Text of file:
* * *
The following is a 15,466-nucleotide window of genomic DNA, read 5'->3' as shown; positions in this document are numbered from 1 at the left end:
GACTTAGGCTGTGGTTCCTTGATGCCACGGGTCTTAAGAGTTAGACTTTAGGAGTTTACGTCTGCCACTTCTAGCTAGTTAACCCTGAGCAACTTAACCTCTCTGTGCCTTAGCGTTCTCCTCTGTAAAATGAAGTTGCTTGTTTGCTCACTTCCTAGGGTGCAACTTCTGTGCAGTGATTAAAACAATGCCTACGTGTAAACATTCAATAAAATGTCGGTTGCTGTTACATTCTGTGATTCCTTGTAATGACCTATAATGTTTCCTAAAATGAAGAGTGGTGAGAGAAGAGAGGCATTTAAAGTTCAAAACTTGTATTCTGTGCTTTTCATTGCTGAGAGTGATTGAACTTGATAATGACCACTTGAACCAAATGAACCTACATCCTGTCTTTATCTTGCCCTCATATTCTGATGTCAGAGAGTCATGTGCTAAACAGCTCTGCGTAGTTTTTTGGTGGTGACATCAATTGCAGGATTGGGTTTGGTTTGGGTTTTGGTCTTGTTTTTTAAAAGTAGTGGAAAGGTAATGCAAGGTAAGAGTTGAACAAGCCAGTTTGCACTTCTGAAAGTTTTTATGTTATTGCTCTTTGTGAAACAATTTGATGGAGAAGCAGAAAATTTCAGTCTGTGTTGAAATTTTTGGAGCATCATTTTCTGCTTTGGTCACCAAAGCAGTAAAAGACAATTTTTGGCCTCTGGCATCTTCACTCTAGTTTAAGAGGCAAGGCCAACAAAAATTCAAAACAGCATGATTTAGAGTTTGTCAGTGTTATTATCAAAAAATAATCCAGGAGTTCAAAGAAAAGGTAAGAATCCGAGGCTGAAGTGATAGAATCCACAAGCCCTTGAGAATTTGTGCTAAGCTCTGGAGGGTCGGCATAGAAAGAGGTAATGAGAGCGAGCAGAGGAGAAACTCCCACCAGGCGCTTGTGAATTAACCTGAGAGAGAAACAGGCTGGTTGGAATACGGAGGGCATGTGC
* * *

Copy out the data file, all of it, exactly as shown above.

The following is a 15,466-nucleotide window of genomic DNA, read 5'->3' as shown; positions in this document are numbered from 1 at the left end:
GACTTAGGCTGTGGTTCCTTGATGCCACGGGTCTTAAGAGTTAGACTTTAGGAGTTTACGTCTGCCACTTCTAGCTAGTTAACCCTGAGCAACTTAACCTCTCTGTGCCTTAGCGTTCTCCTCTGTAAAATGAAGTTGCTTGTTTGCTCACTTCCTAGGGTGCAACTTCTGTGCAGTGATTAAAACAATGCCTACGTGTAAACATTCAATAAAATGTCGGTTGCTGTTACATTCTGTGATTCCTTGTAATGACCTATAATGTTTCCTAAAATGAAGAGTGGTGAGAGAAGAGAGGCATTTAAAGTTCAAAACTTGTATTCTGTGCTTTTCATTGCTGAGAGTGATTGAACTTGATAATGACCACTTGAACCAAATGAACCTACATCCTGTCTTTATCTTGCCCTCATATTCTGATGTCAGAGAGTCATGTGCTAAACAGCTCTGCGTAGTTTTTTGGTGGTGACATCAATTGCAGGATTGGGTTTGGTTTGGGTTTTGGTCTTGTTTTTTAAAAGTAGTGGAAAGGTAATGCAAGGTAAGAGTTGAACAAGCCAGTTTGCACTTCTGAAAGTTTTTATGTTATTGCTCTTTGTGAAACAATTTGATGGAGAAGCAGAAAATTTCAGTCTGTGTTGAAATTTTTGGAGCATCATTTTCTGCTTTGGTCACCAAAGCAGTAAAAGACAATTTTTGGCCTCTGGCATCTTCACTCTAGTTTAAGAGGCAAGGCCAACAAAAATTCAAAACAGCATGATTTAGAGTTTGTCAGTGTTATTATCAAAAAATAATCCAGGAGTTCAAAGAAAAGGTAAGAATCCGAGGCTGAAGTGATAGAATCCACAAGCCCTTGAGAATTTGTGCTAAGCTCTGGAGGGTCGGCATAGAAAGAGGTAATGAGAGCGAGCAGAGGAGAAACTCCCACCAGGCGCTTGTGAATTAACCTGAGAGAGAAACAGGCTGGTTGGAATACGGAGGGCATGTGC